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Land, Forests, Water: Natural Capital And Security for Women

Ojong Enokenwa Baa is based in South Africa where she works as a Gender Consultant with the Centre For International Forestry Research (CIFOR.) She is part of a team that focuses on women and land tenure security. She spoke with Dominic Black about being part of the latest course from the Women’s Land Rights Institute, how it will help her work and the impact of climate change on women. 

The conversation has been edited for clarity and length. 

DB: One thing you mentioned in your email to me was ‘how natural capital such as land can reduce the vulnerability of marginalized groups and households.’ Can you explain that for me, for someone who’s a non-specialist: how does land reduce the vulnerability of marginalized groups or households?

Ojong Enokenwa Baa: So in many aspects, Dominic. One of them is, the ability to own natural capital is broad, but in one sense you might want to look at land, forests, water – those are all natural capital. In a community where people have access – not just access but ownership of this natural capital – full ownership, the full bundle of rights, the right to use, the right to sell, the right to transfer, you know? Having complete ownership of such natural capital reduces their vulnerability, especially in communities where they are very limited in other capitals such as social capital.

Social capital you know, may relate to social protection schemes. In most of our African countries, for example, we really do not have social capital or social grant schemes, you know, where the government comes out to support people. So of course people will tend to rely on natural capital – so they will rely on land for agriculture, forest resources, and water. The absence of this natural capital will make them more vulnerable compared to people who are in a context where there is that high social protection from the government.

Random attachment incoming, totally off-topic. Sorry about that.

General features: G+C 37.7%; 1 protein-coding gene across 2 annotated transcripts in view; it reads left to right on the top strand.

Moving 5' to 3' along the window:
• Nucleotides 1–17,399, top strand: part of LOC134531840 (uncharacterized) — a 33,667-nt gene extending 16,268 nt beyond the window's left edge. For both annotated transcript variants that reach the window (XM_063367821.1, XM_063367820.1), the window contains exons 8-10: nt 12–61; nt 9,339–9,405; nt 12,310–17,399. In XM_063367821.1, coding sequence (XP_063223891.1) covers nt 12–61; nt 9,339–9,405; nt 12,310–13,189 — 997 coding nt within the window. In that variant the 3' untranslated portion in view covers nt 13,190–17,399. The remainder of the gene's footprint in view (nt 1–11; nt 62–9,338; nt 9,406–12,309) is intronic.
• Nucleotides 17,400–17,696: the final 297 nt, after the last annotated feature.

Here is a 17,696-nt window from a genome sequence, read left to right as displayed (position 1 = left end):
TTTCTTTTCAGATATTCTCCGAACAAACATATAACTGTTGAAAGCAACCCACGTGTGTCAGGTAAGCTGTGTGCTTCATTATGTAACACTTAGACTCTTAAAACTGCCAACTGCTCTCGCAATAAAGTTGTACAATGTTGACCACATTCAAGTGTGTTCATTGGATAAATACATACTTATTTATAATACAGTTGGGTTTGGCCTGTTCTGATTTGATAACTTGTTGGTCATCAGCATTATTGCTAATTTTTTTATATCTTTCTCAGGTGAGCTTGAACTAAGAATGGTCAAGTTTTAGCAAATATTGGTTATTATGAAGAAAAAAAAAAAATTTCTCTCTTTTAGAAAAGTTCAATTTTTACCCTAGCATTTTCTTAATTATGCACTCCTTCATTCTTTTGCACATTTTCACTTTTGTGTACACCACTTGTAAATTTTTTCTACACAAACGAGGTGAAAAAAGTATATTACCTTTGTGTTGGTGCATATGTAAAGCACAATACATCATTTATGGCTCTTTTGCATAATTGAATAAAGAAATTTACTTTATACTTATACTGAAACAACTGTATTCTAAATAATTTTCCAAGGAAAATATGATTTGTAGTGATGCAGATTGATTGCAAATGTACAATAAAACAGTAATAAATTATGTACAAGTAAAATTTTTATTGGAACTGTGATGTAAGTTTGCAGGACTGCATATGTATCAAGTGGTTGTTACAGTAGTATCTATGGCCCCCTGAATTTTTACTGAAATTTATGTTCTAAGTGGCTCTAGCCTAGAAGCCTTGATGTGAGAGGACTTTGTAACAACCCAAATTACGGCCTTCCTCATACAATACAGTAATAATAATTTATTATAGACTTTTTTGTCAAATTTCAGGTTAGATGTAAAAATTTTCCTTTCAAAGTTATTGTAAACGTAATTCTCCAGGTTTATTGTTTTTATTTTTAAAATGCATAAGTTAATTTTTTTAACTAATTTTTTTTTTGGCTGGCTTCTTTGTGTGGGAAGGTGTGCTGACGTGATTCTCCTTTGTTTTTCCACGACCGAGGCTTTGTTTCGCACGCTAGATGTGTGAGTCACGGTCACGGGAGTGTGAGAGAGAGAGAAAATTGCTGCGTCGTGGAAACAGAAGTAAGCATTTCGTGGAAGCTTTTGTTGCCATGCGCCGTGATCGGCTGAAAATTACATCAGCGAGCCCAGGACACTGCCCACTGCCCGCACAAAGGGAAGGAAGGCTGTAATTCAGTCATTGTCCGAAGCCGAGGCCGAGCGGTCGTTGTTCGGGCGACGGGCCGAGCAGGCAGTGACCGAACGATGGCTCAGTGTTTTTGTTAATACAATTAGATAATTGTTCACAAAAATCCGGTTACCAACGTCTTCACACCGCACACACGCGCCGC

So vulnerability will be higher for such people, especially now that people face the double jeopardy of climate change. In these communities, if there is climate change and people still lack access to this natural capital or resources, then of course they will be more impacted by shocks and stressors. That’s why I was saying that in communities where people lack natural capital their vulnerability will definitely be higher. 

DB: When you talk about different stressors and you mention climate, how is climate playing out for people in vulnerable communities, particularly women?

OEB: How it affects women…so they will most likely rely only on natural capital, which is land – forest resources. In the event of climate change where there is land degradation, where there is drought or flood, you will discover that most of this land will be eroded and the value of this land will really depreciate. And of course this is the only asset that women in particular rely on for agriculture, or for harvesting of non-timber forest products. 

So the lack of these resources as a result of climate change will leave women more vulnerable because this is what most of their livelihoods depend on. And of course we know in most of these contexts women provide for subsistence farming because that’s what sustains the household. 

And of course in most contexts we know it’s much easier for men to migrate into the cities or bigger areas for job opportunities. Women will often not have those opportunities. And so if they stay behind and have to rely on these resources, they become more affected and more vulnerable.

DB: That all makes perfect sense. When you use the word ‘intersectionality’ what do you mean by that term? 

So Dominic intersectionality is like saying ‘so many things intersecting,’ interacting together. So, do not look at an individual, for example a rural woman, as a rural woman who maybe, you know, lacks the capability of doing things. In a particular situation she might be vulnerable but that does not mean she might not have meaningful skills.

So always try to approach things from that lens of so many things intersecting or interacting at a given moment. I’ll give a very simple example: I say ‘As a black woman, I should not be viewed from a particular lens to say, as a black woman I am always vulnerable.’ As a black woman I might be vulnerable when placed in a context with other races, for instance whites. I might be more vulnerable or marginalized when compared to maybe a white male, for example. But I might not be vulnerable when compared to a black lady who is uneducated. 

So, what we are trying to say is vulnerability should be approached from multiple angles: look at multiple things that are happening within that individual’s life. How are these things coming together? How are they intersecting? How are they interrelated to one another to present a view of an individual, within a given situation, as vulnerable? Bearing in mind that in another situation, that same person might be privileged.

‘The course with WLRI really helps you understand